Someone is killed with a gun almost once every minute, three quarters of these people are civilians.
60 percent of small arms made by legitimate companies end up in the hands of criminal gangs, rebel groups and civilians. There are 1153 of these companies worldwide, these companies have doubled in the past 40 years.
The UK is the 2nd largest arms dealer in the world, I assume after the US.
I usually hate big lists of statistics but when they're as fucked up as that it's pretty hard to skew them so that they look good.
I never really thought about the other factors that aren't even included in the death count attributed to the arms trade, the women raped at gun point, the millions of people who get caught up in these wars and die of starvation after not being able to earn money to live and the people who die on the way to refugee camps or after they have arrived. Or the 300,000 children forced to fight as soldiers. These people may not be dying or suffering as a result of being shot but it is certainly as a result of guns.
I used to really like David Miliband, mostly because of his Johnny Depp good looks, but now I just want to write him an angry letter. This book was written in 2006 and I haven't seen any enormous stories on the news saying that this has all been reformed so I can only assume that it is still just as bad if not worse.
The main point in setting this chapter in a fictional interview seems to be illustrating the fact that the media as well as the government want to cover all this up, in reality Mark Thomas was ushered out of there before he realised he hadn't made any of the points he wanted to make.
But he has been let to write this book, which is available to buy by any member of the public to read, and yet I'm sure a ridiculous percentage of the population are ignorant to it all. I think informative films about global economy, the arms trade, political prisoners, mass hunger and an infinite list of other important issues should be broadcast in the middle of x-factor instead of a shiny display of products that we couldn't possibly be happy without. We need more people to be educated and to understand the truth of what's out there before they are given the option to form the opinion that Mark Thomas does not have the right to say that British Companies should not be funding the arms trade and therefore not funding half a million deaths a year. It's all so disheartening but I am glad that there are people out there making the effort to air these issues, write these books and organise events to raise awareness and try to do something about it. The key is to reach the masses, not just the tiny left-wing, geeky minority.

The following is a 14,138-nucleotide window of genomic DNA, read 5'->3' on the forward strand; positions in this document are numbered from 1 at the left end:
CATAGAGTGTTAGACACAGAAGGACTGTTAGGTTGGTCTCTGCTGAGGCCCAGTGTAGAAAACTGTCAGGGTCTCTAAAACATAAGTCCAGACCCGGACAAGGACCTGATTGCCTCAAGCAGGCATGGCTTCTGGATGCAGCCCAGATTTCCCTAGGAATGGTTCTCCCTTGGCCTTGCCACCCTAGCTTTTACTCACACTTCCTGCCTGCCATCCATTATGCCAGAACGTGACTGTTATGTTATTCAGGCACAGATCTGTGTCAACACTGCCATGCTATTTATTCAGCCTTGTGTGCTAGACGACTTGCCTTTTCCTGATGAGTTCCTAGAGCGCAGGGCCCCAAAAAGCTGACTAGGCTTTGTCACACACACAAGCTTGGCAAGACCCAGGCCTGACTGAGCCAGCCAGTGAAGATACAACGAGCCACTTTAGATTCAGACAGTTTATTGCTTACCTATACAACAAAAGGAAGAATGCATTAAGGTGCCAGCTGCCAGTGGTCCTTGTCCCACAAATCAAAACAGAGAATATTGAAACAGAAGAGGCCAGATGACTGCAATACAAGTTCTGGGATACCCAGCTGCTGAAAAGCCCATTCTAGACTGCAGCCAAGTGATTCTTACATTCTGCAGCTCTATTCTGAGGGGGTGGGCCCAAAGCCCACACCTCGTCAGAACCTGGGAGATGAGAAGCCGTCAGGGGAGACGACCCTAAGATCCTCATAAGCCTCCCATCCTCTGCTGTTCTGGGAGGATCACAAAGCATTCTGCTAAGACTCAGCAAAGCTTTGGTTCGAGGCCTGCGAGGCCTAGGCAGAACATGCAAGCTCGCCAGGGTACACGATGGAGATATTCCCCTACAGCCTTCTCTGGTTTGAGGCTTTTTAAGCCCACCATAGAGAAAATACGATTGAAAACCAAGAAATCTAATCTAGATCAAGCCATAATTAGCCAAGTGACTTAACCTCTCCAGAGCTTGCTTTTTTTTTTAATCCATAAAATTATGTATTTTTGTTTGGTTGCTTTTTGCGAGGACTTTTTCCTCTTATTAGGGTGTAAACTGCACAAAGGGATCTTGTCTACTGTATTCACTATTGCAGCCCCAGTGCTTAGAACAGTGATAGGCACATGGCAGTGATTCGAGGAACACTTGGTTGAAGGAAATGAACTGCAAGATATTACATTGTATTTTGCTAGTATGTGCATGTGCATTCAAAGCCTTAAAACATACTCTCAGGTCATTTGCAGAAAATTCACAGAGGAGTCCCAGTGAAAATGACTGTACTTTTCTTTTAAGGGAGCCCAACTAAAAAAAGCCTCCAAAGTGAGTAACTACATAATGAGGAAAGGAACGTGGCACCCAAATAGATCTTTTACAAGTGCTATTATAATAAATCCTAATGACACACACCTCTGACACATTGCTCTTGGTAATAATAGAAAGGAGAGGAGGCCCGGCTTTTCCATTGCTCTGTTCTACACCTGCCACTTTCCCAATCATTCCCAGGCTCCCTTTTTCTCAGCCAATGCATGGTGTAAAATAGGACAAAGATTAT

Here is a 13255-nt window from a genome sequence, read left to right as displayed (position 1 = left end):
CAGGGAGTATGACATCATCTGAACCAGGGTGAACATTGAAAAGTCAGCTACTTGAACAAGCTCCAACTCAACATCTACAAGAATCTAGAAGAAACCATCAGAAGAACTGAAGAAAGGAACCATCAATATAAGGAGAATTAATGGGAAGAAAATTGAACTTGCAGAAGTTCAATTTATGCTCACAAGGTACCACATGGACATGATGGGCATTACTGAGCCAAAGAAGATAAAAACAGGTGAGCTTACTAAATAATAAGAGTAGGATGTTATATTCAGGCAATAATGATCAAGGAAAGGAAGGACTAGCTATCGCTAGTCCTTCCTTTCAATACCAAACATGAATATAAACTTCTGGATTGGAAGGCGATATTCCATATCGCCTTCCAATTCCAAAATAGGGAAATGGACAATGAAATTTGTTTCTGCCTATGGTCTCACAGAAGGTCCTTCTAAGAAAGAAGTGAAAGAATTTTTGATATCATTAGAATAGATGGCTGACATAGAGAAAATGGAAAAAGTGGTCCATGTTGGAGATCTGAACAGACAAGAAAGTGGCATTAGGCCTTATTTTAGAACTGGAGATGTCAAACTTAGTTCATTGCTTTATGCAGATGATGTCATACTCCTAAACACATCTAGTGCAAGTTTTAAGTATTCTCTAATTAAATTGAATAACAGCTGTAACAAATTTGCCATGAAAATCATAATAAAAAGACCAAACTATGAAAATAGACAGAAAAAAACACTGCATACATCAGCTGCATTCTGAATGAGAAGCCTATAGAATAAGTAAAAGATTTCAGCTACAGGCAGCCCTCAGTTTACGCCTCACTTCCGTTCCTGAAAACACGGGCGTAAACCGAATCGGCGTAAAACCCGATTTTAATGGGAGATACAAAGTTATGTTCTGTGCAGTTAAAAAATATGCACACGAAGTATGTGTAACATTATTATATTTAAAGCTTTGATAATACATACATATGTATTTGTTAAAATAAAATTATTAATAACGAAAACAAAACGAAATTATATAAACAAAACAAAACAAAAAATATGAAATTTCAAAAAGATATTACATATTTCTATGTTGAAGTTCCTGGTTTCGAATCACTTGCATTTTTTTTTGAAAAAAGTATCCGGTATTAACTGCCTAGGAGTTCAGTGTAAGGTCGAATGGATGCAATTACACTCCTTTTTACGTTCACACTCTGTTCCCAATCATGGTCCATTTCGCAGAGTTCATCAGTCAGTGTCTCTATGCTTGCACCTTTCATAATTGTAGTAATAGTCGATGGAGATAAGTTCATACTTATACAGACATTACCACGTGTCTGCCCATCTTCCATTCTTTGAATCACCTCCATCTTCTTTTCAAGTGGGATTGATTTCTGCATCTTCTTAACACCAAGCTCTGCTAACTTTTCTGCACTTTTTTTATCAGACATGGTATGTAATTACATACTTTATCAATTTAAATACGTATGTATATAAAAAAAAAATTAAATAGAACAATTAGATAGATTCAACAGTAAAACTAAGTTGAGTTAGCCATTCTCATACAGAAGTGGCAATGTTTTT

Sorry this has turned into some sort of political rant, it has hit a nerve, please go and read it, and whilst you're at visit;
Amensty International
and read about some of the shit that's going on in the world, I know it's depressing and harrowing and awful but it's worse to ignore it.
Sorry for preaching. I think that the most important thing to get from all this aside from the statistics is the fact that it is possible to convey this knoweldge in a funny and entertaining way instead of some harrowing images set to a Coldplay song. Can we please give Mark Thomas his own prime time slot on a Saturday night? It won't solve the world issues but it will be a start to educate Britain.

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Tuesday, 1 December 2009

Day one, Book one

A social History of Madness -Stories of the Insane 1987
Roy Porter
Chapter 6. Mad Women.

There is no chapter in this book called 'mad men', presumably because it would get mixed up with a BBC4 drama series set in the world of advertising in 1960s New York. Or it could be because women are just notably CRAZY. I certainly get this impression but I've only read this one chapter, I'm sure the rest of the book, I have 11 chapters left to read, will tell many stories of many crazy crazy men.

Margery Kemp features quite heavily in the first 9 pages of the chapter. I have only been introduced to Margery's writing in my 'History of English' lectures before so I didn't know too much about her apart from an in depth knowledge of her pronouns. (if there's one thing I can write an essay about it's the history of pronouns in the English language). Margery Kemp is important in historical linguistics as it is the first known biography written in English. It was nice to read something about what she actually wrote in the autobiography rather than just analysing the grammar. I now have an overview of who she was and how fucking insane she was.